Government has reversed its decision to start charging fees for health services in public health facilities in the country as a way of making the health care financing sustainable.
As part of the ongoing reforms in the Ministry of Health (MoH), government last year announced proposals to introduce user fees in district hospitals starting July this year for those who want to receive special treatment and pay for it.
Government said the user fees would be would be introduced on an option basis for those who can afford to pay.
But Minister of Health Peter Kumpalume told Weekend Nation on Thursday there was no such policy that his ministry was supposed to implement on behalf of government.
Said Kumpalume: “This is issue has been blown out of proportion by the media and the civil society. As far as I am concerned my ministry has no such a policy”.
As part of reforms in provision of health services, aimed at making health care financing sustainable, the Ministry of Health last year scaled up parallel paying wings and introduced bypass fees in all central hospitals.
Currently, there are great disparities in the provision of health services in Malawi which are badly affecting the poor and most vulnerable in the society.
But civil society organisations (SCOs), led by Oxfam, Centre for Human Rights and Rehabilitation (CHRR), Save the Children, National Aids Support Organisation (Naso), Actionaid, Manet + and Development
Communication Trust have strongly opposed the decision to introduce user fees in public hospitals arguing that many poor people and vulnerable Malawians risk dying of curable diseases.
They have been calling on government to reverse the decision questioning the ethics behind charging patients in public hospitals describing it as preferential treatment and asking government to abolish all the existing fees in central hospitals.
The SCOs have further been arguing that the paying system creates a two-tier system, where the poorest people will be accorded the lowest health care and the longest waiting time to access health service.
They have further been arguing that the system means that money would start to speak louder than real health needs in country, a situation that they contended would breed corruption within the health delivery system.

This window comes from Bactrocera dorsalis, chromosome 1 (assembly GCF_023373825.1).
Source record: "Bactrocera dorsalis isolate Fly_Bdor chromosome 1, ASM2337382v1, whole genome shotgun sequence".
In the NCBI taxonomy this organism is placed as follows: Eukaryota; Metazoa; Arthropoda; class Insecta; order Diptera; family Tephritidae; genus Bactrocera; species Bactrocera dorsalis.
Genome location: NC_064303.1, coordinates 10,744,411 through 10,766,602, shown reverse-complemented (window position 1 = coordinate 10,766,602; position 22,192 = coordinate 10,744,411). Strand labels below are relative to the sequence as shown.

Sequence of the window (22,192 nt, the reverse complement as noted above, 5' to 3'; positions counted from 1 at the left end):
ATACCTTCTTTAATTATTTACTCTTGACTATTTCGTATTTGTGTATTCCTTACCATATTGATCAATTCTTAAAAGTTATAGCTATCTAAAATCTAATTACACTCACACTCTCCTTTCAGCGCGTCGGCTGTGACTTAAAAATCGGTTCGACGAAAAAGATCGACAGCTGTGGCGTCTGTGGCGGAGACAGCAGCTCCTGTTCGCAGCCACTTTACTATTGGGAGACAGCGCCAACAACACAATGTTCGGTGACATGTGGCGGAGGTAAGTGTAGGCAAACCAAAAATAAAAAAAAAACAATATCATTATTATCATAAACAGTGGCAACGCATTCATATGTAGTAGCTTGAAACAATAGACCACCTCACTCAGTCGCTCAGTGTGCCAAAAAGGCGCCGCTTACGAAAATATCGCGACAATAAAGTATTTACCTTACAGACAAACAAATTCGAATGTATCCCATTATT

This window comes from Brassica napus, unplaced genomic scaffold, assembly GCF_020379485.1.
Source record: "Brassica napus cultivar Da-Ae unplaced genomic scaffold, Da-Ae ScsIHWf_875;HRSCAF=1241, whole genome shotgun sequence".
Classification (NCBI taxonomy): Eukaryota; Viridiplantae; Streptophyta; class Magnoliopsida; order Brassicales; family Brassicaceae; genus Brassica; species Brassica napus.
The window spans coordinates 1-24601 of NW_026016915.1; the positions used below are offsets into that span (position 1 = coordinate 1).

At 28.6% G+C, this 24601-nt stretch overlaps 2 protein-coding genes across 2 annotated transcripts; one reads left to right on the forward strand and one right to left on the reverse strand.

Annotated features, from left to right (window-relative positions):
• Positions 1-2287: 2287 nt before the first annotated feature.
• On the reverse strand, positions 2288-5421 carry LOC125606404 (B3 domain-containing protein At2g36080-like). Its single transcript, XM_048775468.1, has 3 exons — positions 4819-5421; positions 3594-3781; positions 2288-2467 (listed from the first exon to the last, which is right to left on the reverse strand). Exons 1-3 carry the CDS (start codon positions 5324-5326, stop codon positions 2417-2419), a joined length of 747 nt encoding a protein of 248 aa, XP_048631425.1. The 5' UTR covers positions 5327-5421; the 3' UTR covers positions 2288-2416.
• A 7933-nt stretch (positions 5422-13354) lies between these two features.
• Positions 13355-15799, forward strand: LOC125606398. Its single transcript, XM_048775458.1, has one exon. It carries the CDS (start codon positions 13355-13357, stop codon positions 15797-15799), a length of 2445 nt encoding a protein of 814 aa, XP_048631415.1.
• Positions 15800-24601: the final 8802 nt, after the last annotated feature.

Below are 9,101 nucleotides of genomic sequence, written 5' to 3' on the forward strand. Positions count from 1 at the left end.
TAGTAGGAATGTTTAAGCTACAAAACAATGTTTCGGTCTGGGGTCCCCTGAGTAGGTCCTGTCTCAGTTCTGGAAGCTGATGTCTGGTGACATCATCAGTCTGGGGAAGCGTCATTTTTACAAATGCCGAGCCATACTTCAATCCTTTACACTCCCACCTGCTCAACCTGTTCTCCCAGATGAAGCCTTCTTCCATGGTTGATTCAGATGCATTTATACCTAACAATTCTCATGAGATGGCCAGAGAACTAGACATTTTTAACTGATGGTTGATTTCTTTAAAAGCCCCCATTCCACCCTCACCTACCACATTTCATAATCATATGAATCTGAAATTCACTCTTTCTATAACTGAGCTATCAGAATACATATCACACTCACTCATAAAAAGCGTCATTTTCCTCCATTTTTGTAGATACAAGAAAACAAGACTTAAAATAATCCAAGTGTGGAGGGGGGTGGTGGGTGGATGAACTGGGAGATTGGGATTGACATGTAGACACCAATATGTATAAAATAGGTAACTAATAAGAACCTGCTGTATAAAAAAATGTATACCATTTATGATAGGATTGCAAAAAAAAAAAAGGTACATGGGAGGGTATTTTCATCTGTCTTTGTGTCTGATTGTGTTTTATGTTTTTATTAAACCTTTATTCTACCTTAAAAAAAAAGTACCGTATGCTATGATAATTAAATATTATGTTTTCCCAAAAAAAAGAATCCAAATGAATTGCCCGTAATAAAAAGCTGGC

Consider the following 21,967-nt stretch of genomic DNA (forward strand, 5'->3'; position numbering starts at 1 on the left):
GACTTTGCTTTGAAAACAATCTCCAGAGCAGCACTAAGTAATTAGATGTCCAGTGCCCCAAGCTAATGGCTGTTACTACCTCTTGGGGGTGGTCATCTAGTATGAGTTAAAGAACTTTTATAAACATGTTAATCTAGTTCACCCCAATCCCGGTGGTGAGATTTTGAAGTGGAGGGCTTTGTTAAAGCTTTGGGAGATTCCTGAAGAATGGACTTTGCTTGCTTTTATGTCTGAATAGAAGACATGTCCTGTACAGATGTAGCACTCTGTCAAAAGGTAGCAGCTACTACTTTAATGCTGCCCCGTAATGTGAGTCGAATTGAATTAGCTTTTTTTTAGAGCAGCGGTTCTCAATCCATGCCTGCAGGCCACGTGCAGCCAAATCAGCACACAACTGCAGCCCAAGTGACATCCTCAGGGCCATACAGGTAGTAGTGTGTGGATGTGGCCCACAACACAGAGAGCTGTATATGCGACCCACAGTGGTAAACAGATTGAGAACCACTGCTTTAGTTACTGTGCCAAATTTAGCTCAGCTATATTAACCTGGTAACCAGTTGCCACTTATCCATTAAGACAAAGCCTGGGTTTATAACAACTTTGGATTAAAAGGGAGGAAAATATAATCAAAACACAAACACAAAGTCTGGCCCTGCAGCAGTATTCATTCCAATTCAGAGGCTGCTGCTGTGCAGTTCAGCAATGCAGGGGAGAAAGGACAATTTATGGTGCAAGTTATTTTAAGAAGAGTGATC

They argued any introduction of user fees will be disastrous for poor Malawians as richer people who can afford to pay for health services will be prioritised and receive better services at the expense of the poor.
But Weekend Nation understands that government has backtracked on the proposal to start charging fees for health services in district hospitals.
The decision to reverse the introduction of charging fees means government has to put more resources into the health care budget to enable government to provide quality health services.
For example various health medicines are expected go up because all drugs are procured outside the country.
And without Identity cards hospitals especially along the borders will continue being flooded with foreigners who always take advantage of lack of Identities by Malawians.
The total budget for the 2016/27 is at K95.8 billion which experts have said could only be used for the purchase of drugs and perhaps Other Recurrent Transaction (ORT).
Cham contributes 40 percent of the health services and care in Malawi. Over 90 percent of the Cham are in rural areas and very hard to reach and very hard to work areas and serve very poor communities.
Supporters of the introduction of health fees argue that these facilities were established in early 1900 before the government was in place.
On top of heavily subsidising the cost of the services, these facilities are still surviving and moving forward in the healing ministry despite the tough economic conditions because they charge user fees.
Although it is not easy, they argue that the system has been sustainable and communities served by Cham facilities are now used and appreciate quality services.
They further argue that most patients are opting to get services at Cham facilities and private clinics and pay user fees bypassing nearby public health facilities which are dogged with procurement and management of drugs.
They also argue that most people who are accessing free services in public health facilities in urban areas pay for transport to facilities, pay accommodation where they live, pay utility bills, eat three meals a day, pay fees for their children in private schools and as such they are capable of paying for health facilities.
Ministry of Health in February this year said the introduction of bypass fees in some of the referral hospitals has promoted efficiency and helped the facilities to take care of minor financial issues when conventional funding delays or is inadequate.
CHRR executive director Timothy Mtambo whose organisation CHRR was among CSOs against the introduction of the medical user fees has commended government for abandoning the idea.
Said Mtambo: “This is commendable because by the end of the day it should have been the poor Malawians who are struggling even to put a meal on the table who could have suffered most.”